Tuesday, February 19, 2008


As you change your negatives to positives -- fear to faith; contempt for what he does to respect for the potential within him; rejection to release with love...you change the world about you and all the people in your world for the better.
-"Helping" by the Nar-Anon Family Groups

I'd been meaning to say more about the death of the Stray, and I'd been spinning my wheels a bit about what I wanted to say. Someone got me started, though, tonight when I got a message asking me if I felt any guilt. The message was very kind; there was no insinuation that I should feel guilty about his death...just an inquiry whether or not I was struggling with my own role in the situation.

And the answer is that I'm ok with what happened. My husband is struggling with guilt. He says that the Stray wanted them to get better together, but that my husband refused him, again and again. He wasn't ready, and he's wishing he'd tried to help himself and help his friend.

I, on the other hand, feel awful for what happened to our friend, but I don't feel guilty. I offered the kid a place to stay and helped him through some rough times, and when his addiction started affecting my serenity, I asked him to leave. It was something like practice for my program...the idea of releasing someone with love, letting him go out and find his bottom so that he could find a way to get better.

The Stray, unfortunately, didn't find his bottom quickly enough. I wish he had. I wish he'd found help.

And it's my recovery that's keeping me from taking on his death as my own doing. It's my recovery that keeps me seeing that there is nothing I could have done or said that would have changed what happened to our friend. It's my recovery that keeps me aware of the truth: I couldn't feel his pain for him, and I couldn't will him to stop drinking. I couldn't will him not to use with my husband, not to steal from me, not to make my home feel unsafe. It's my program that's making me proud of taking care of myself instead of wallowing in guilt for not taking on the impossible task of taking care of someone else.

I wrote here over the summer mostly about how he was driving me kind of nuts, stealing from my home, drinking himself into a stupor and getting aggressive. I didn't write as much about the things about him that were truly lovable. He was a big guy with wonderful, warm brown eyes. He was bizarre and funny and had a way of saying the most absurd things that would converge in this perfect way between sense and nonsense, and I loved that about him. He liked books, too. Not many of my husband's friends are as excited about books and poetry as I am, so it was always fun to talk to him about books. He'd go through my shelves and borrow things and ask me to recommend good stuff to him, and I enjoyed picking out things I knew he'd like...weird stuff, Beatnik-y, raucous, adventurous, edgy books were usually his favorite. He was a talented artist, too, and he did most of his stuff in graffiti. It could be annoying to go anywhere with him because he'd want to stop at every gas station to tag a wall.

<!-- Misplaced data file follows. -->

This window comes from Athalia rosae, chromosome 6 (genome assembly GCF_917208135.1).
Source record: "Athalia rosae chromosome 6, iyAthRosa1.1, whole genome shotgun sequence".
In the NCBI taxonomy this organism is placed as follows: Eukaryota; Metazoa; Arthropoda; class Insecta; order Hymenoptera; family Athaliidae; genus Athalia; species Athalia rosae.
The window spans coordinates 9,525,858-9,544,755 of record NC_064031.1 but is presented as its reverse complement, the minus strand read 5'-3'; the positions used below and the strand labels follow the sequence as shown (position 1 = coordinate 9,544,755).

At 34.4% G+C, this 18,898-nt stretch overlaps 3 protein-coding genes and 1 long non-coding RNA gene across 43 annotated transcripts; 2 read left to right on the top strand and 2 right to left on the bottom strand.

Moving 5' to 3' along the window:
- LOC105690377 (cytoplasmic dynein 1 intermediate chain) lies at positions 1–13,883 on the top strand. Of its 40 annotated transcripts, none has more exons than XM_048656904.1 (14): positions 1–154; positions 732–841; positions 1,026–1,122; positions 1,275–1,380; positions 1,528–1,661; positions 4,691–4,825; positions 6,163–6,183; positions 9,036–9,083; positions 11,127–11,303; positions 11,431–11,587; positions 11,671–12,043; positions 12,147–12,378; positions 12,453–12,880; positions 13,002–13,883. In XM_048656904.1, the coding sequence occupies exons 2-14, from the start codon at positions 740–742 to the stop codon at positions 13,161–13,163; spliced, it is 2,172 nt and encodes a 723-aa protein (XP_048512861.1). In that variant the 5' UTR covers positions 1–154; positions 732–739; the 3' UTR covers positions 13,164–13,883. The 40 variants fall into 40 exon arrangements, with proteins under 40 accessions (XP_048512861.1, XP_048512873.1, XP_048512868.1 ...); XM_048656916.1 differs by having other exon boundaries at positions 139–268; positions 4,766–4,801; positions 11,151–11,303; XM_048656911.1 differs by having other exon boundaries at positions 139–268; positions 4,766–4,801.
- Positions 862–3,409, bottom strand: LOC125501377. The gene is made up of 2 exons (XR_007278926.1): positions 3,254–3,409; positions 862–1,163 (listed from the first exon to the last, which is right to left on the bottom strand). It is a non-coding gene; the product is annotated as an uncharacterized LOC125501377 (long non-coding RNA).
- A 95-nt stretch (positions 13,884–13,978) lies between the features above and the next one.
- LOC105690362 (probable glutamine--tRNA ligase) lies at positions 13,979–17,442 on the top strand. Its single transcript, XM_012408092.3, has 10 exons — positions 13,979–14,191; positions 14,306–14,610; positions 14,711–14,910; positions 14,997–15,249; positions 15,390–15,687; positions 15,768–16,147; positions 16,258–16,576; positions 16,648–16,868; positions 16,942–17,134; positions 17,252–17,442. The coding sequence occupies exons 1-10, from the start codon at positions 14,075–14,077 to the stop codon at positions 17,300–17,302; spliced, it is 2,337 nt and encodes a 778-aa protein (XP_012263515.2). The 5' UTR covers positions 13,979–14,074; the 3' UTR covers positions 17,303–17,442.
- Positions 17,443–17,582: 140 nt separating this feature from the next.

His death keeps making me think of that Tibetan idea of every person having a diamond hidden at the center of his or her heart...a beautiful core of something rare and precious and priceless and unique in every one of us. The Stray had his own precious light, and I'm sorry that his disease made it hard to see it towards the end. I'm sorry that his disease won the race against the beautiful, sweet, smart, funny man that he was, and the man he could have been. I'm sorry that the miracle didn't happen fast enough. I'll miss him, and I'll miss the man he could have become in recovery.

Rest in peace, my friend.